Credit: NBC

Let’s talk about sex for a minute.

If you’re like most people, then the sex education that you received in school was minimal. For an overwhelming majority, sex ed isn’t even an option on the curriculum at their high school or university. And for those who do receive it, they focus on preventative measures — condoms, birth control, STIs — and not much else.

Very early into the course, I remember another student mentioning that “most of us were having sex anyway,” so why rush to the sex ed portion? And even though I didn’t have the language for it at the time, I remember feeling not quite right about that.

Credit: NBC

Sure, I — like some of my peers — was already having sex.

We weren’t talking about consent or exploring intimacy. Many of my female friends described sexual situations that seemed coercive — but there was no one we could talk to about the difference between a hard no and an enthusiastic yes.

For myself and other queer folks, it was a long journey before we discovered our identities and built community among ourselves. No one talked about queerness or gender identity — or the separation between the two — until my sophomore year in college when I took an elective course that was filled to capacity.

We also reinforce that sex can only mean one thing. In fact, one of the best things about sexuality is that it can be whatever you want it to be.

There needs to be space within sex education to talk about identity, representation, and nuance — for example, watching porn doesn’t make you a bad person, but the lack of ethical porn available for viewers (especially female viewers) reinforces how much our culture loves to embrace misogyny. We need to talk about violence within the queer community. We need to talk about the multitude of gender identities, and that sex and identity are not a binary two-way street.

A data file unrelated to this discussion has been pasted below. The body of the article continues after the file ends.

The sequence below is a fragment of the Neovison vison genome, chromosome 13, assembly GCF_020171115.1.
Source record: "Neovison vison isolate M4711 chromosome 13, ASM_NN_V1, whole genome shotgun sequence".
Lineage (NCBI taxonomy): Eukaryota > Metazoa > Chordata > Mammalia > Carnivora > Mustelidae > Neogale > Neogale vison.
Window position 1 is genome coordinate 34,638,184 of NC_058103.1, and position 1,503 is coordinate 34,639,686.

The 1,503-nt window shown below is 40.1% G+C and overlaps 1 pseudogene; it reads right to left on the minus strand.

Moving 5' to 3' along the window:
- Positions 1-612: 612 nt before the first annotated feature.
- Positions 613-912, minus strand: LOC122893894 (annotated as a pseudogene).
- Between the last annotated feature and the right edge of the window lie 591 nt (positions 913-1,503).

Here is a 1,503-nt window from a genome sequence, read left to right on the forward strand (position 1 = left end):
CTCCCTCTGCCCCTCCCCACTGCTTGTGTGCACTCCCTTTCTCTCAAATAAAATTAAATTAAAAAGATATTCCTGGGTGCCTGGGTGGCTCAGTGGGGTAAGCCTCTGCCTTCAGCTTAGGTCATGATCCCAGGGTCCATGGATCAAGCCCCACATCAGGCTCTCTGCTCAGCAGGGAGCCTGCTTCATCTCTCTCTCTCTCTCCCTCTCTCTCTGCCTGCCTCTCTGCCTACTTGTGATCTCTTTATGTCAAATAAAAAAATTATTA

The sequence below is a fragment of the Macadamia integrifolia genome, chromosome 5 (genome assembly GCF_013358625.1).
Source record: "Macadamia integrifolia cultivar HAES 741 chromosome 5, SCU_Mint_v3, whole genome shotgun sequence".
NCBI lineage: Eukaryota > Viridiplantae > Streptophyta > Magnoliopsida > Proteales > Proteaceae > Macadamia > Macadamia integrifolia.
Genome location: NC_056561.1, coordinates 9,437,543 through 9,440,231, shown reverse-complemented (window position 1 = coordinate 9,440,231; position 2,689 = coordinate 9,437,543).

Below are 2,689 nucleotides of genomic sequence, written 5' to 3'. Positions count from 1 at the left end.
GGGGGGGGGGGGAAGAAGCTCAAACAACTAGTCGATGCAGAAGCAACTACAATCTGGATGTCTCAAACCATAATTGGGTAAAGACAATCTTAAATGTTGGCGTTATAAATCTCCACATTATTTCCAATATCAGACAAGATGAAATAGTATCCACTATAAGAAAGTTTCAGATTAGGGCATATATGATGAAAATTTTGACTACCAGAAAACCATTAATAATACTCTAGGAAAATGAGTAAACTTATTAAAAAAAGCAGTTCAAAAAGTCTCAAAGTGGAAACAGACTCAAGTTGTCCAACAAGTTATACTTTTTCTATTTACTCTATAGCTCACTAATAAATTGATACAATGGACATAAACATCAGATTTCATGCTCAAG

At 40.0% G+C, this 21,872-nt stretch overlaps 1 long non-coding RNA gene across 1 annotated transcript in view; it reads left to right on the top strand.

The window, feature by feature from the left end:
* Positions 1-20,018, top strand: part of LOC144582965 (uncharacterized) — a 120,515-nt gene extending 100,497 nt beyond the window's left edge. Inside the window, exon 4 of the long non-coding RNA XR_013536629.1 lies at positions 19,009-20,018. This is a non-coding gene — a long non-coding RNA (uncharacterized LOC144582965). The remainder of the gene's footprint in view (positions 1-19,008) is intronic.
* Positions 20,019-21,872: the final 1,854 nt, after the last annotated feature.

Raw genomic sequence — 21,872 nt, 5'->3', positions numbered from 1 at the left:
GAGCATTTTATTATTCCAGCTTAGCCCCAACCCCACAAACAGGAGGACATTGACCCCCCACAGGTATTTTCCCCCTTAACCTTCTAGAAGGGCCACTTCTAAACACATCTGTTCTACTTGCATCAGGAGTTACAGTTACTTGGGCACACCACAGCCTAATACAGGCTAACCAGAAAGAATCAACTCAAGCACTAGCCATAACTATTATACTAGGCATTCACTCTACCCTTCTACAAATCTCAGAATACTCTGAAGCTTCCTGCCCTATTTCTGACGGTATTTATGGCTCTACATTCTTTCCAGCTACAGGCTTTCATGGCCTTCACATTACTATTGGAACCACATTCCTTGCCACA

There also needs to be a space for asexuality and its various forms within sex education. We need to give marginalized communities — especially communities of color — the tools to be able to healthily communicate their desires in a relationship or sexual encounter, and to be able to listen to someone else’s.

Everyone deserves to have the kind of sex life and relationships that they want. It’s time we stop gatekeeping “acceptable sex” to specific communities — and instead empower each other to educate ourselves.

Sex is messy, loud, awkward, empowering, amazing, and something that we all deserve to experience in the ways that we want.

Inclusive sex ed is long overdue.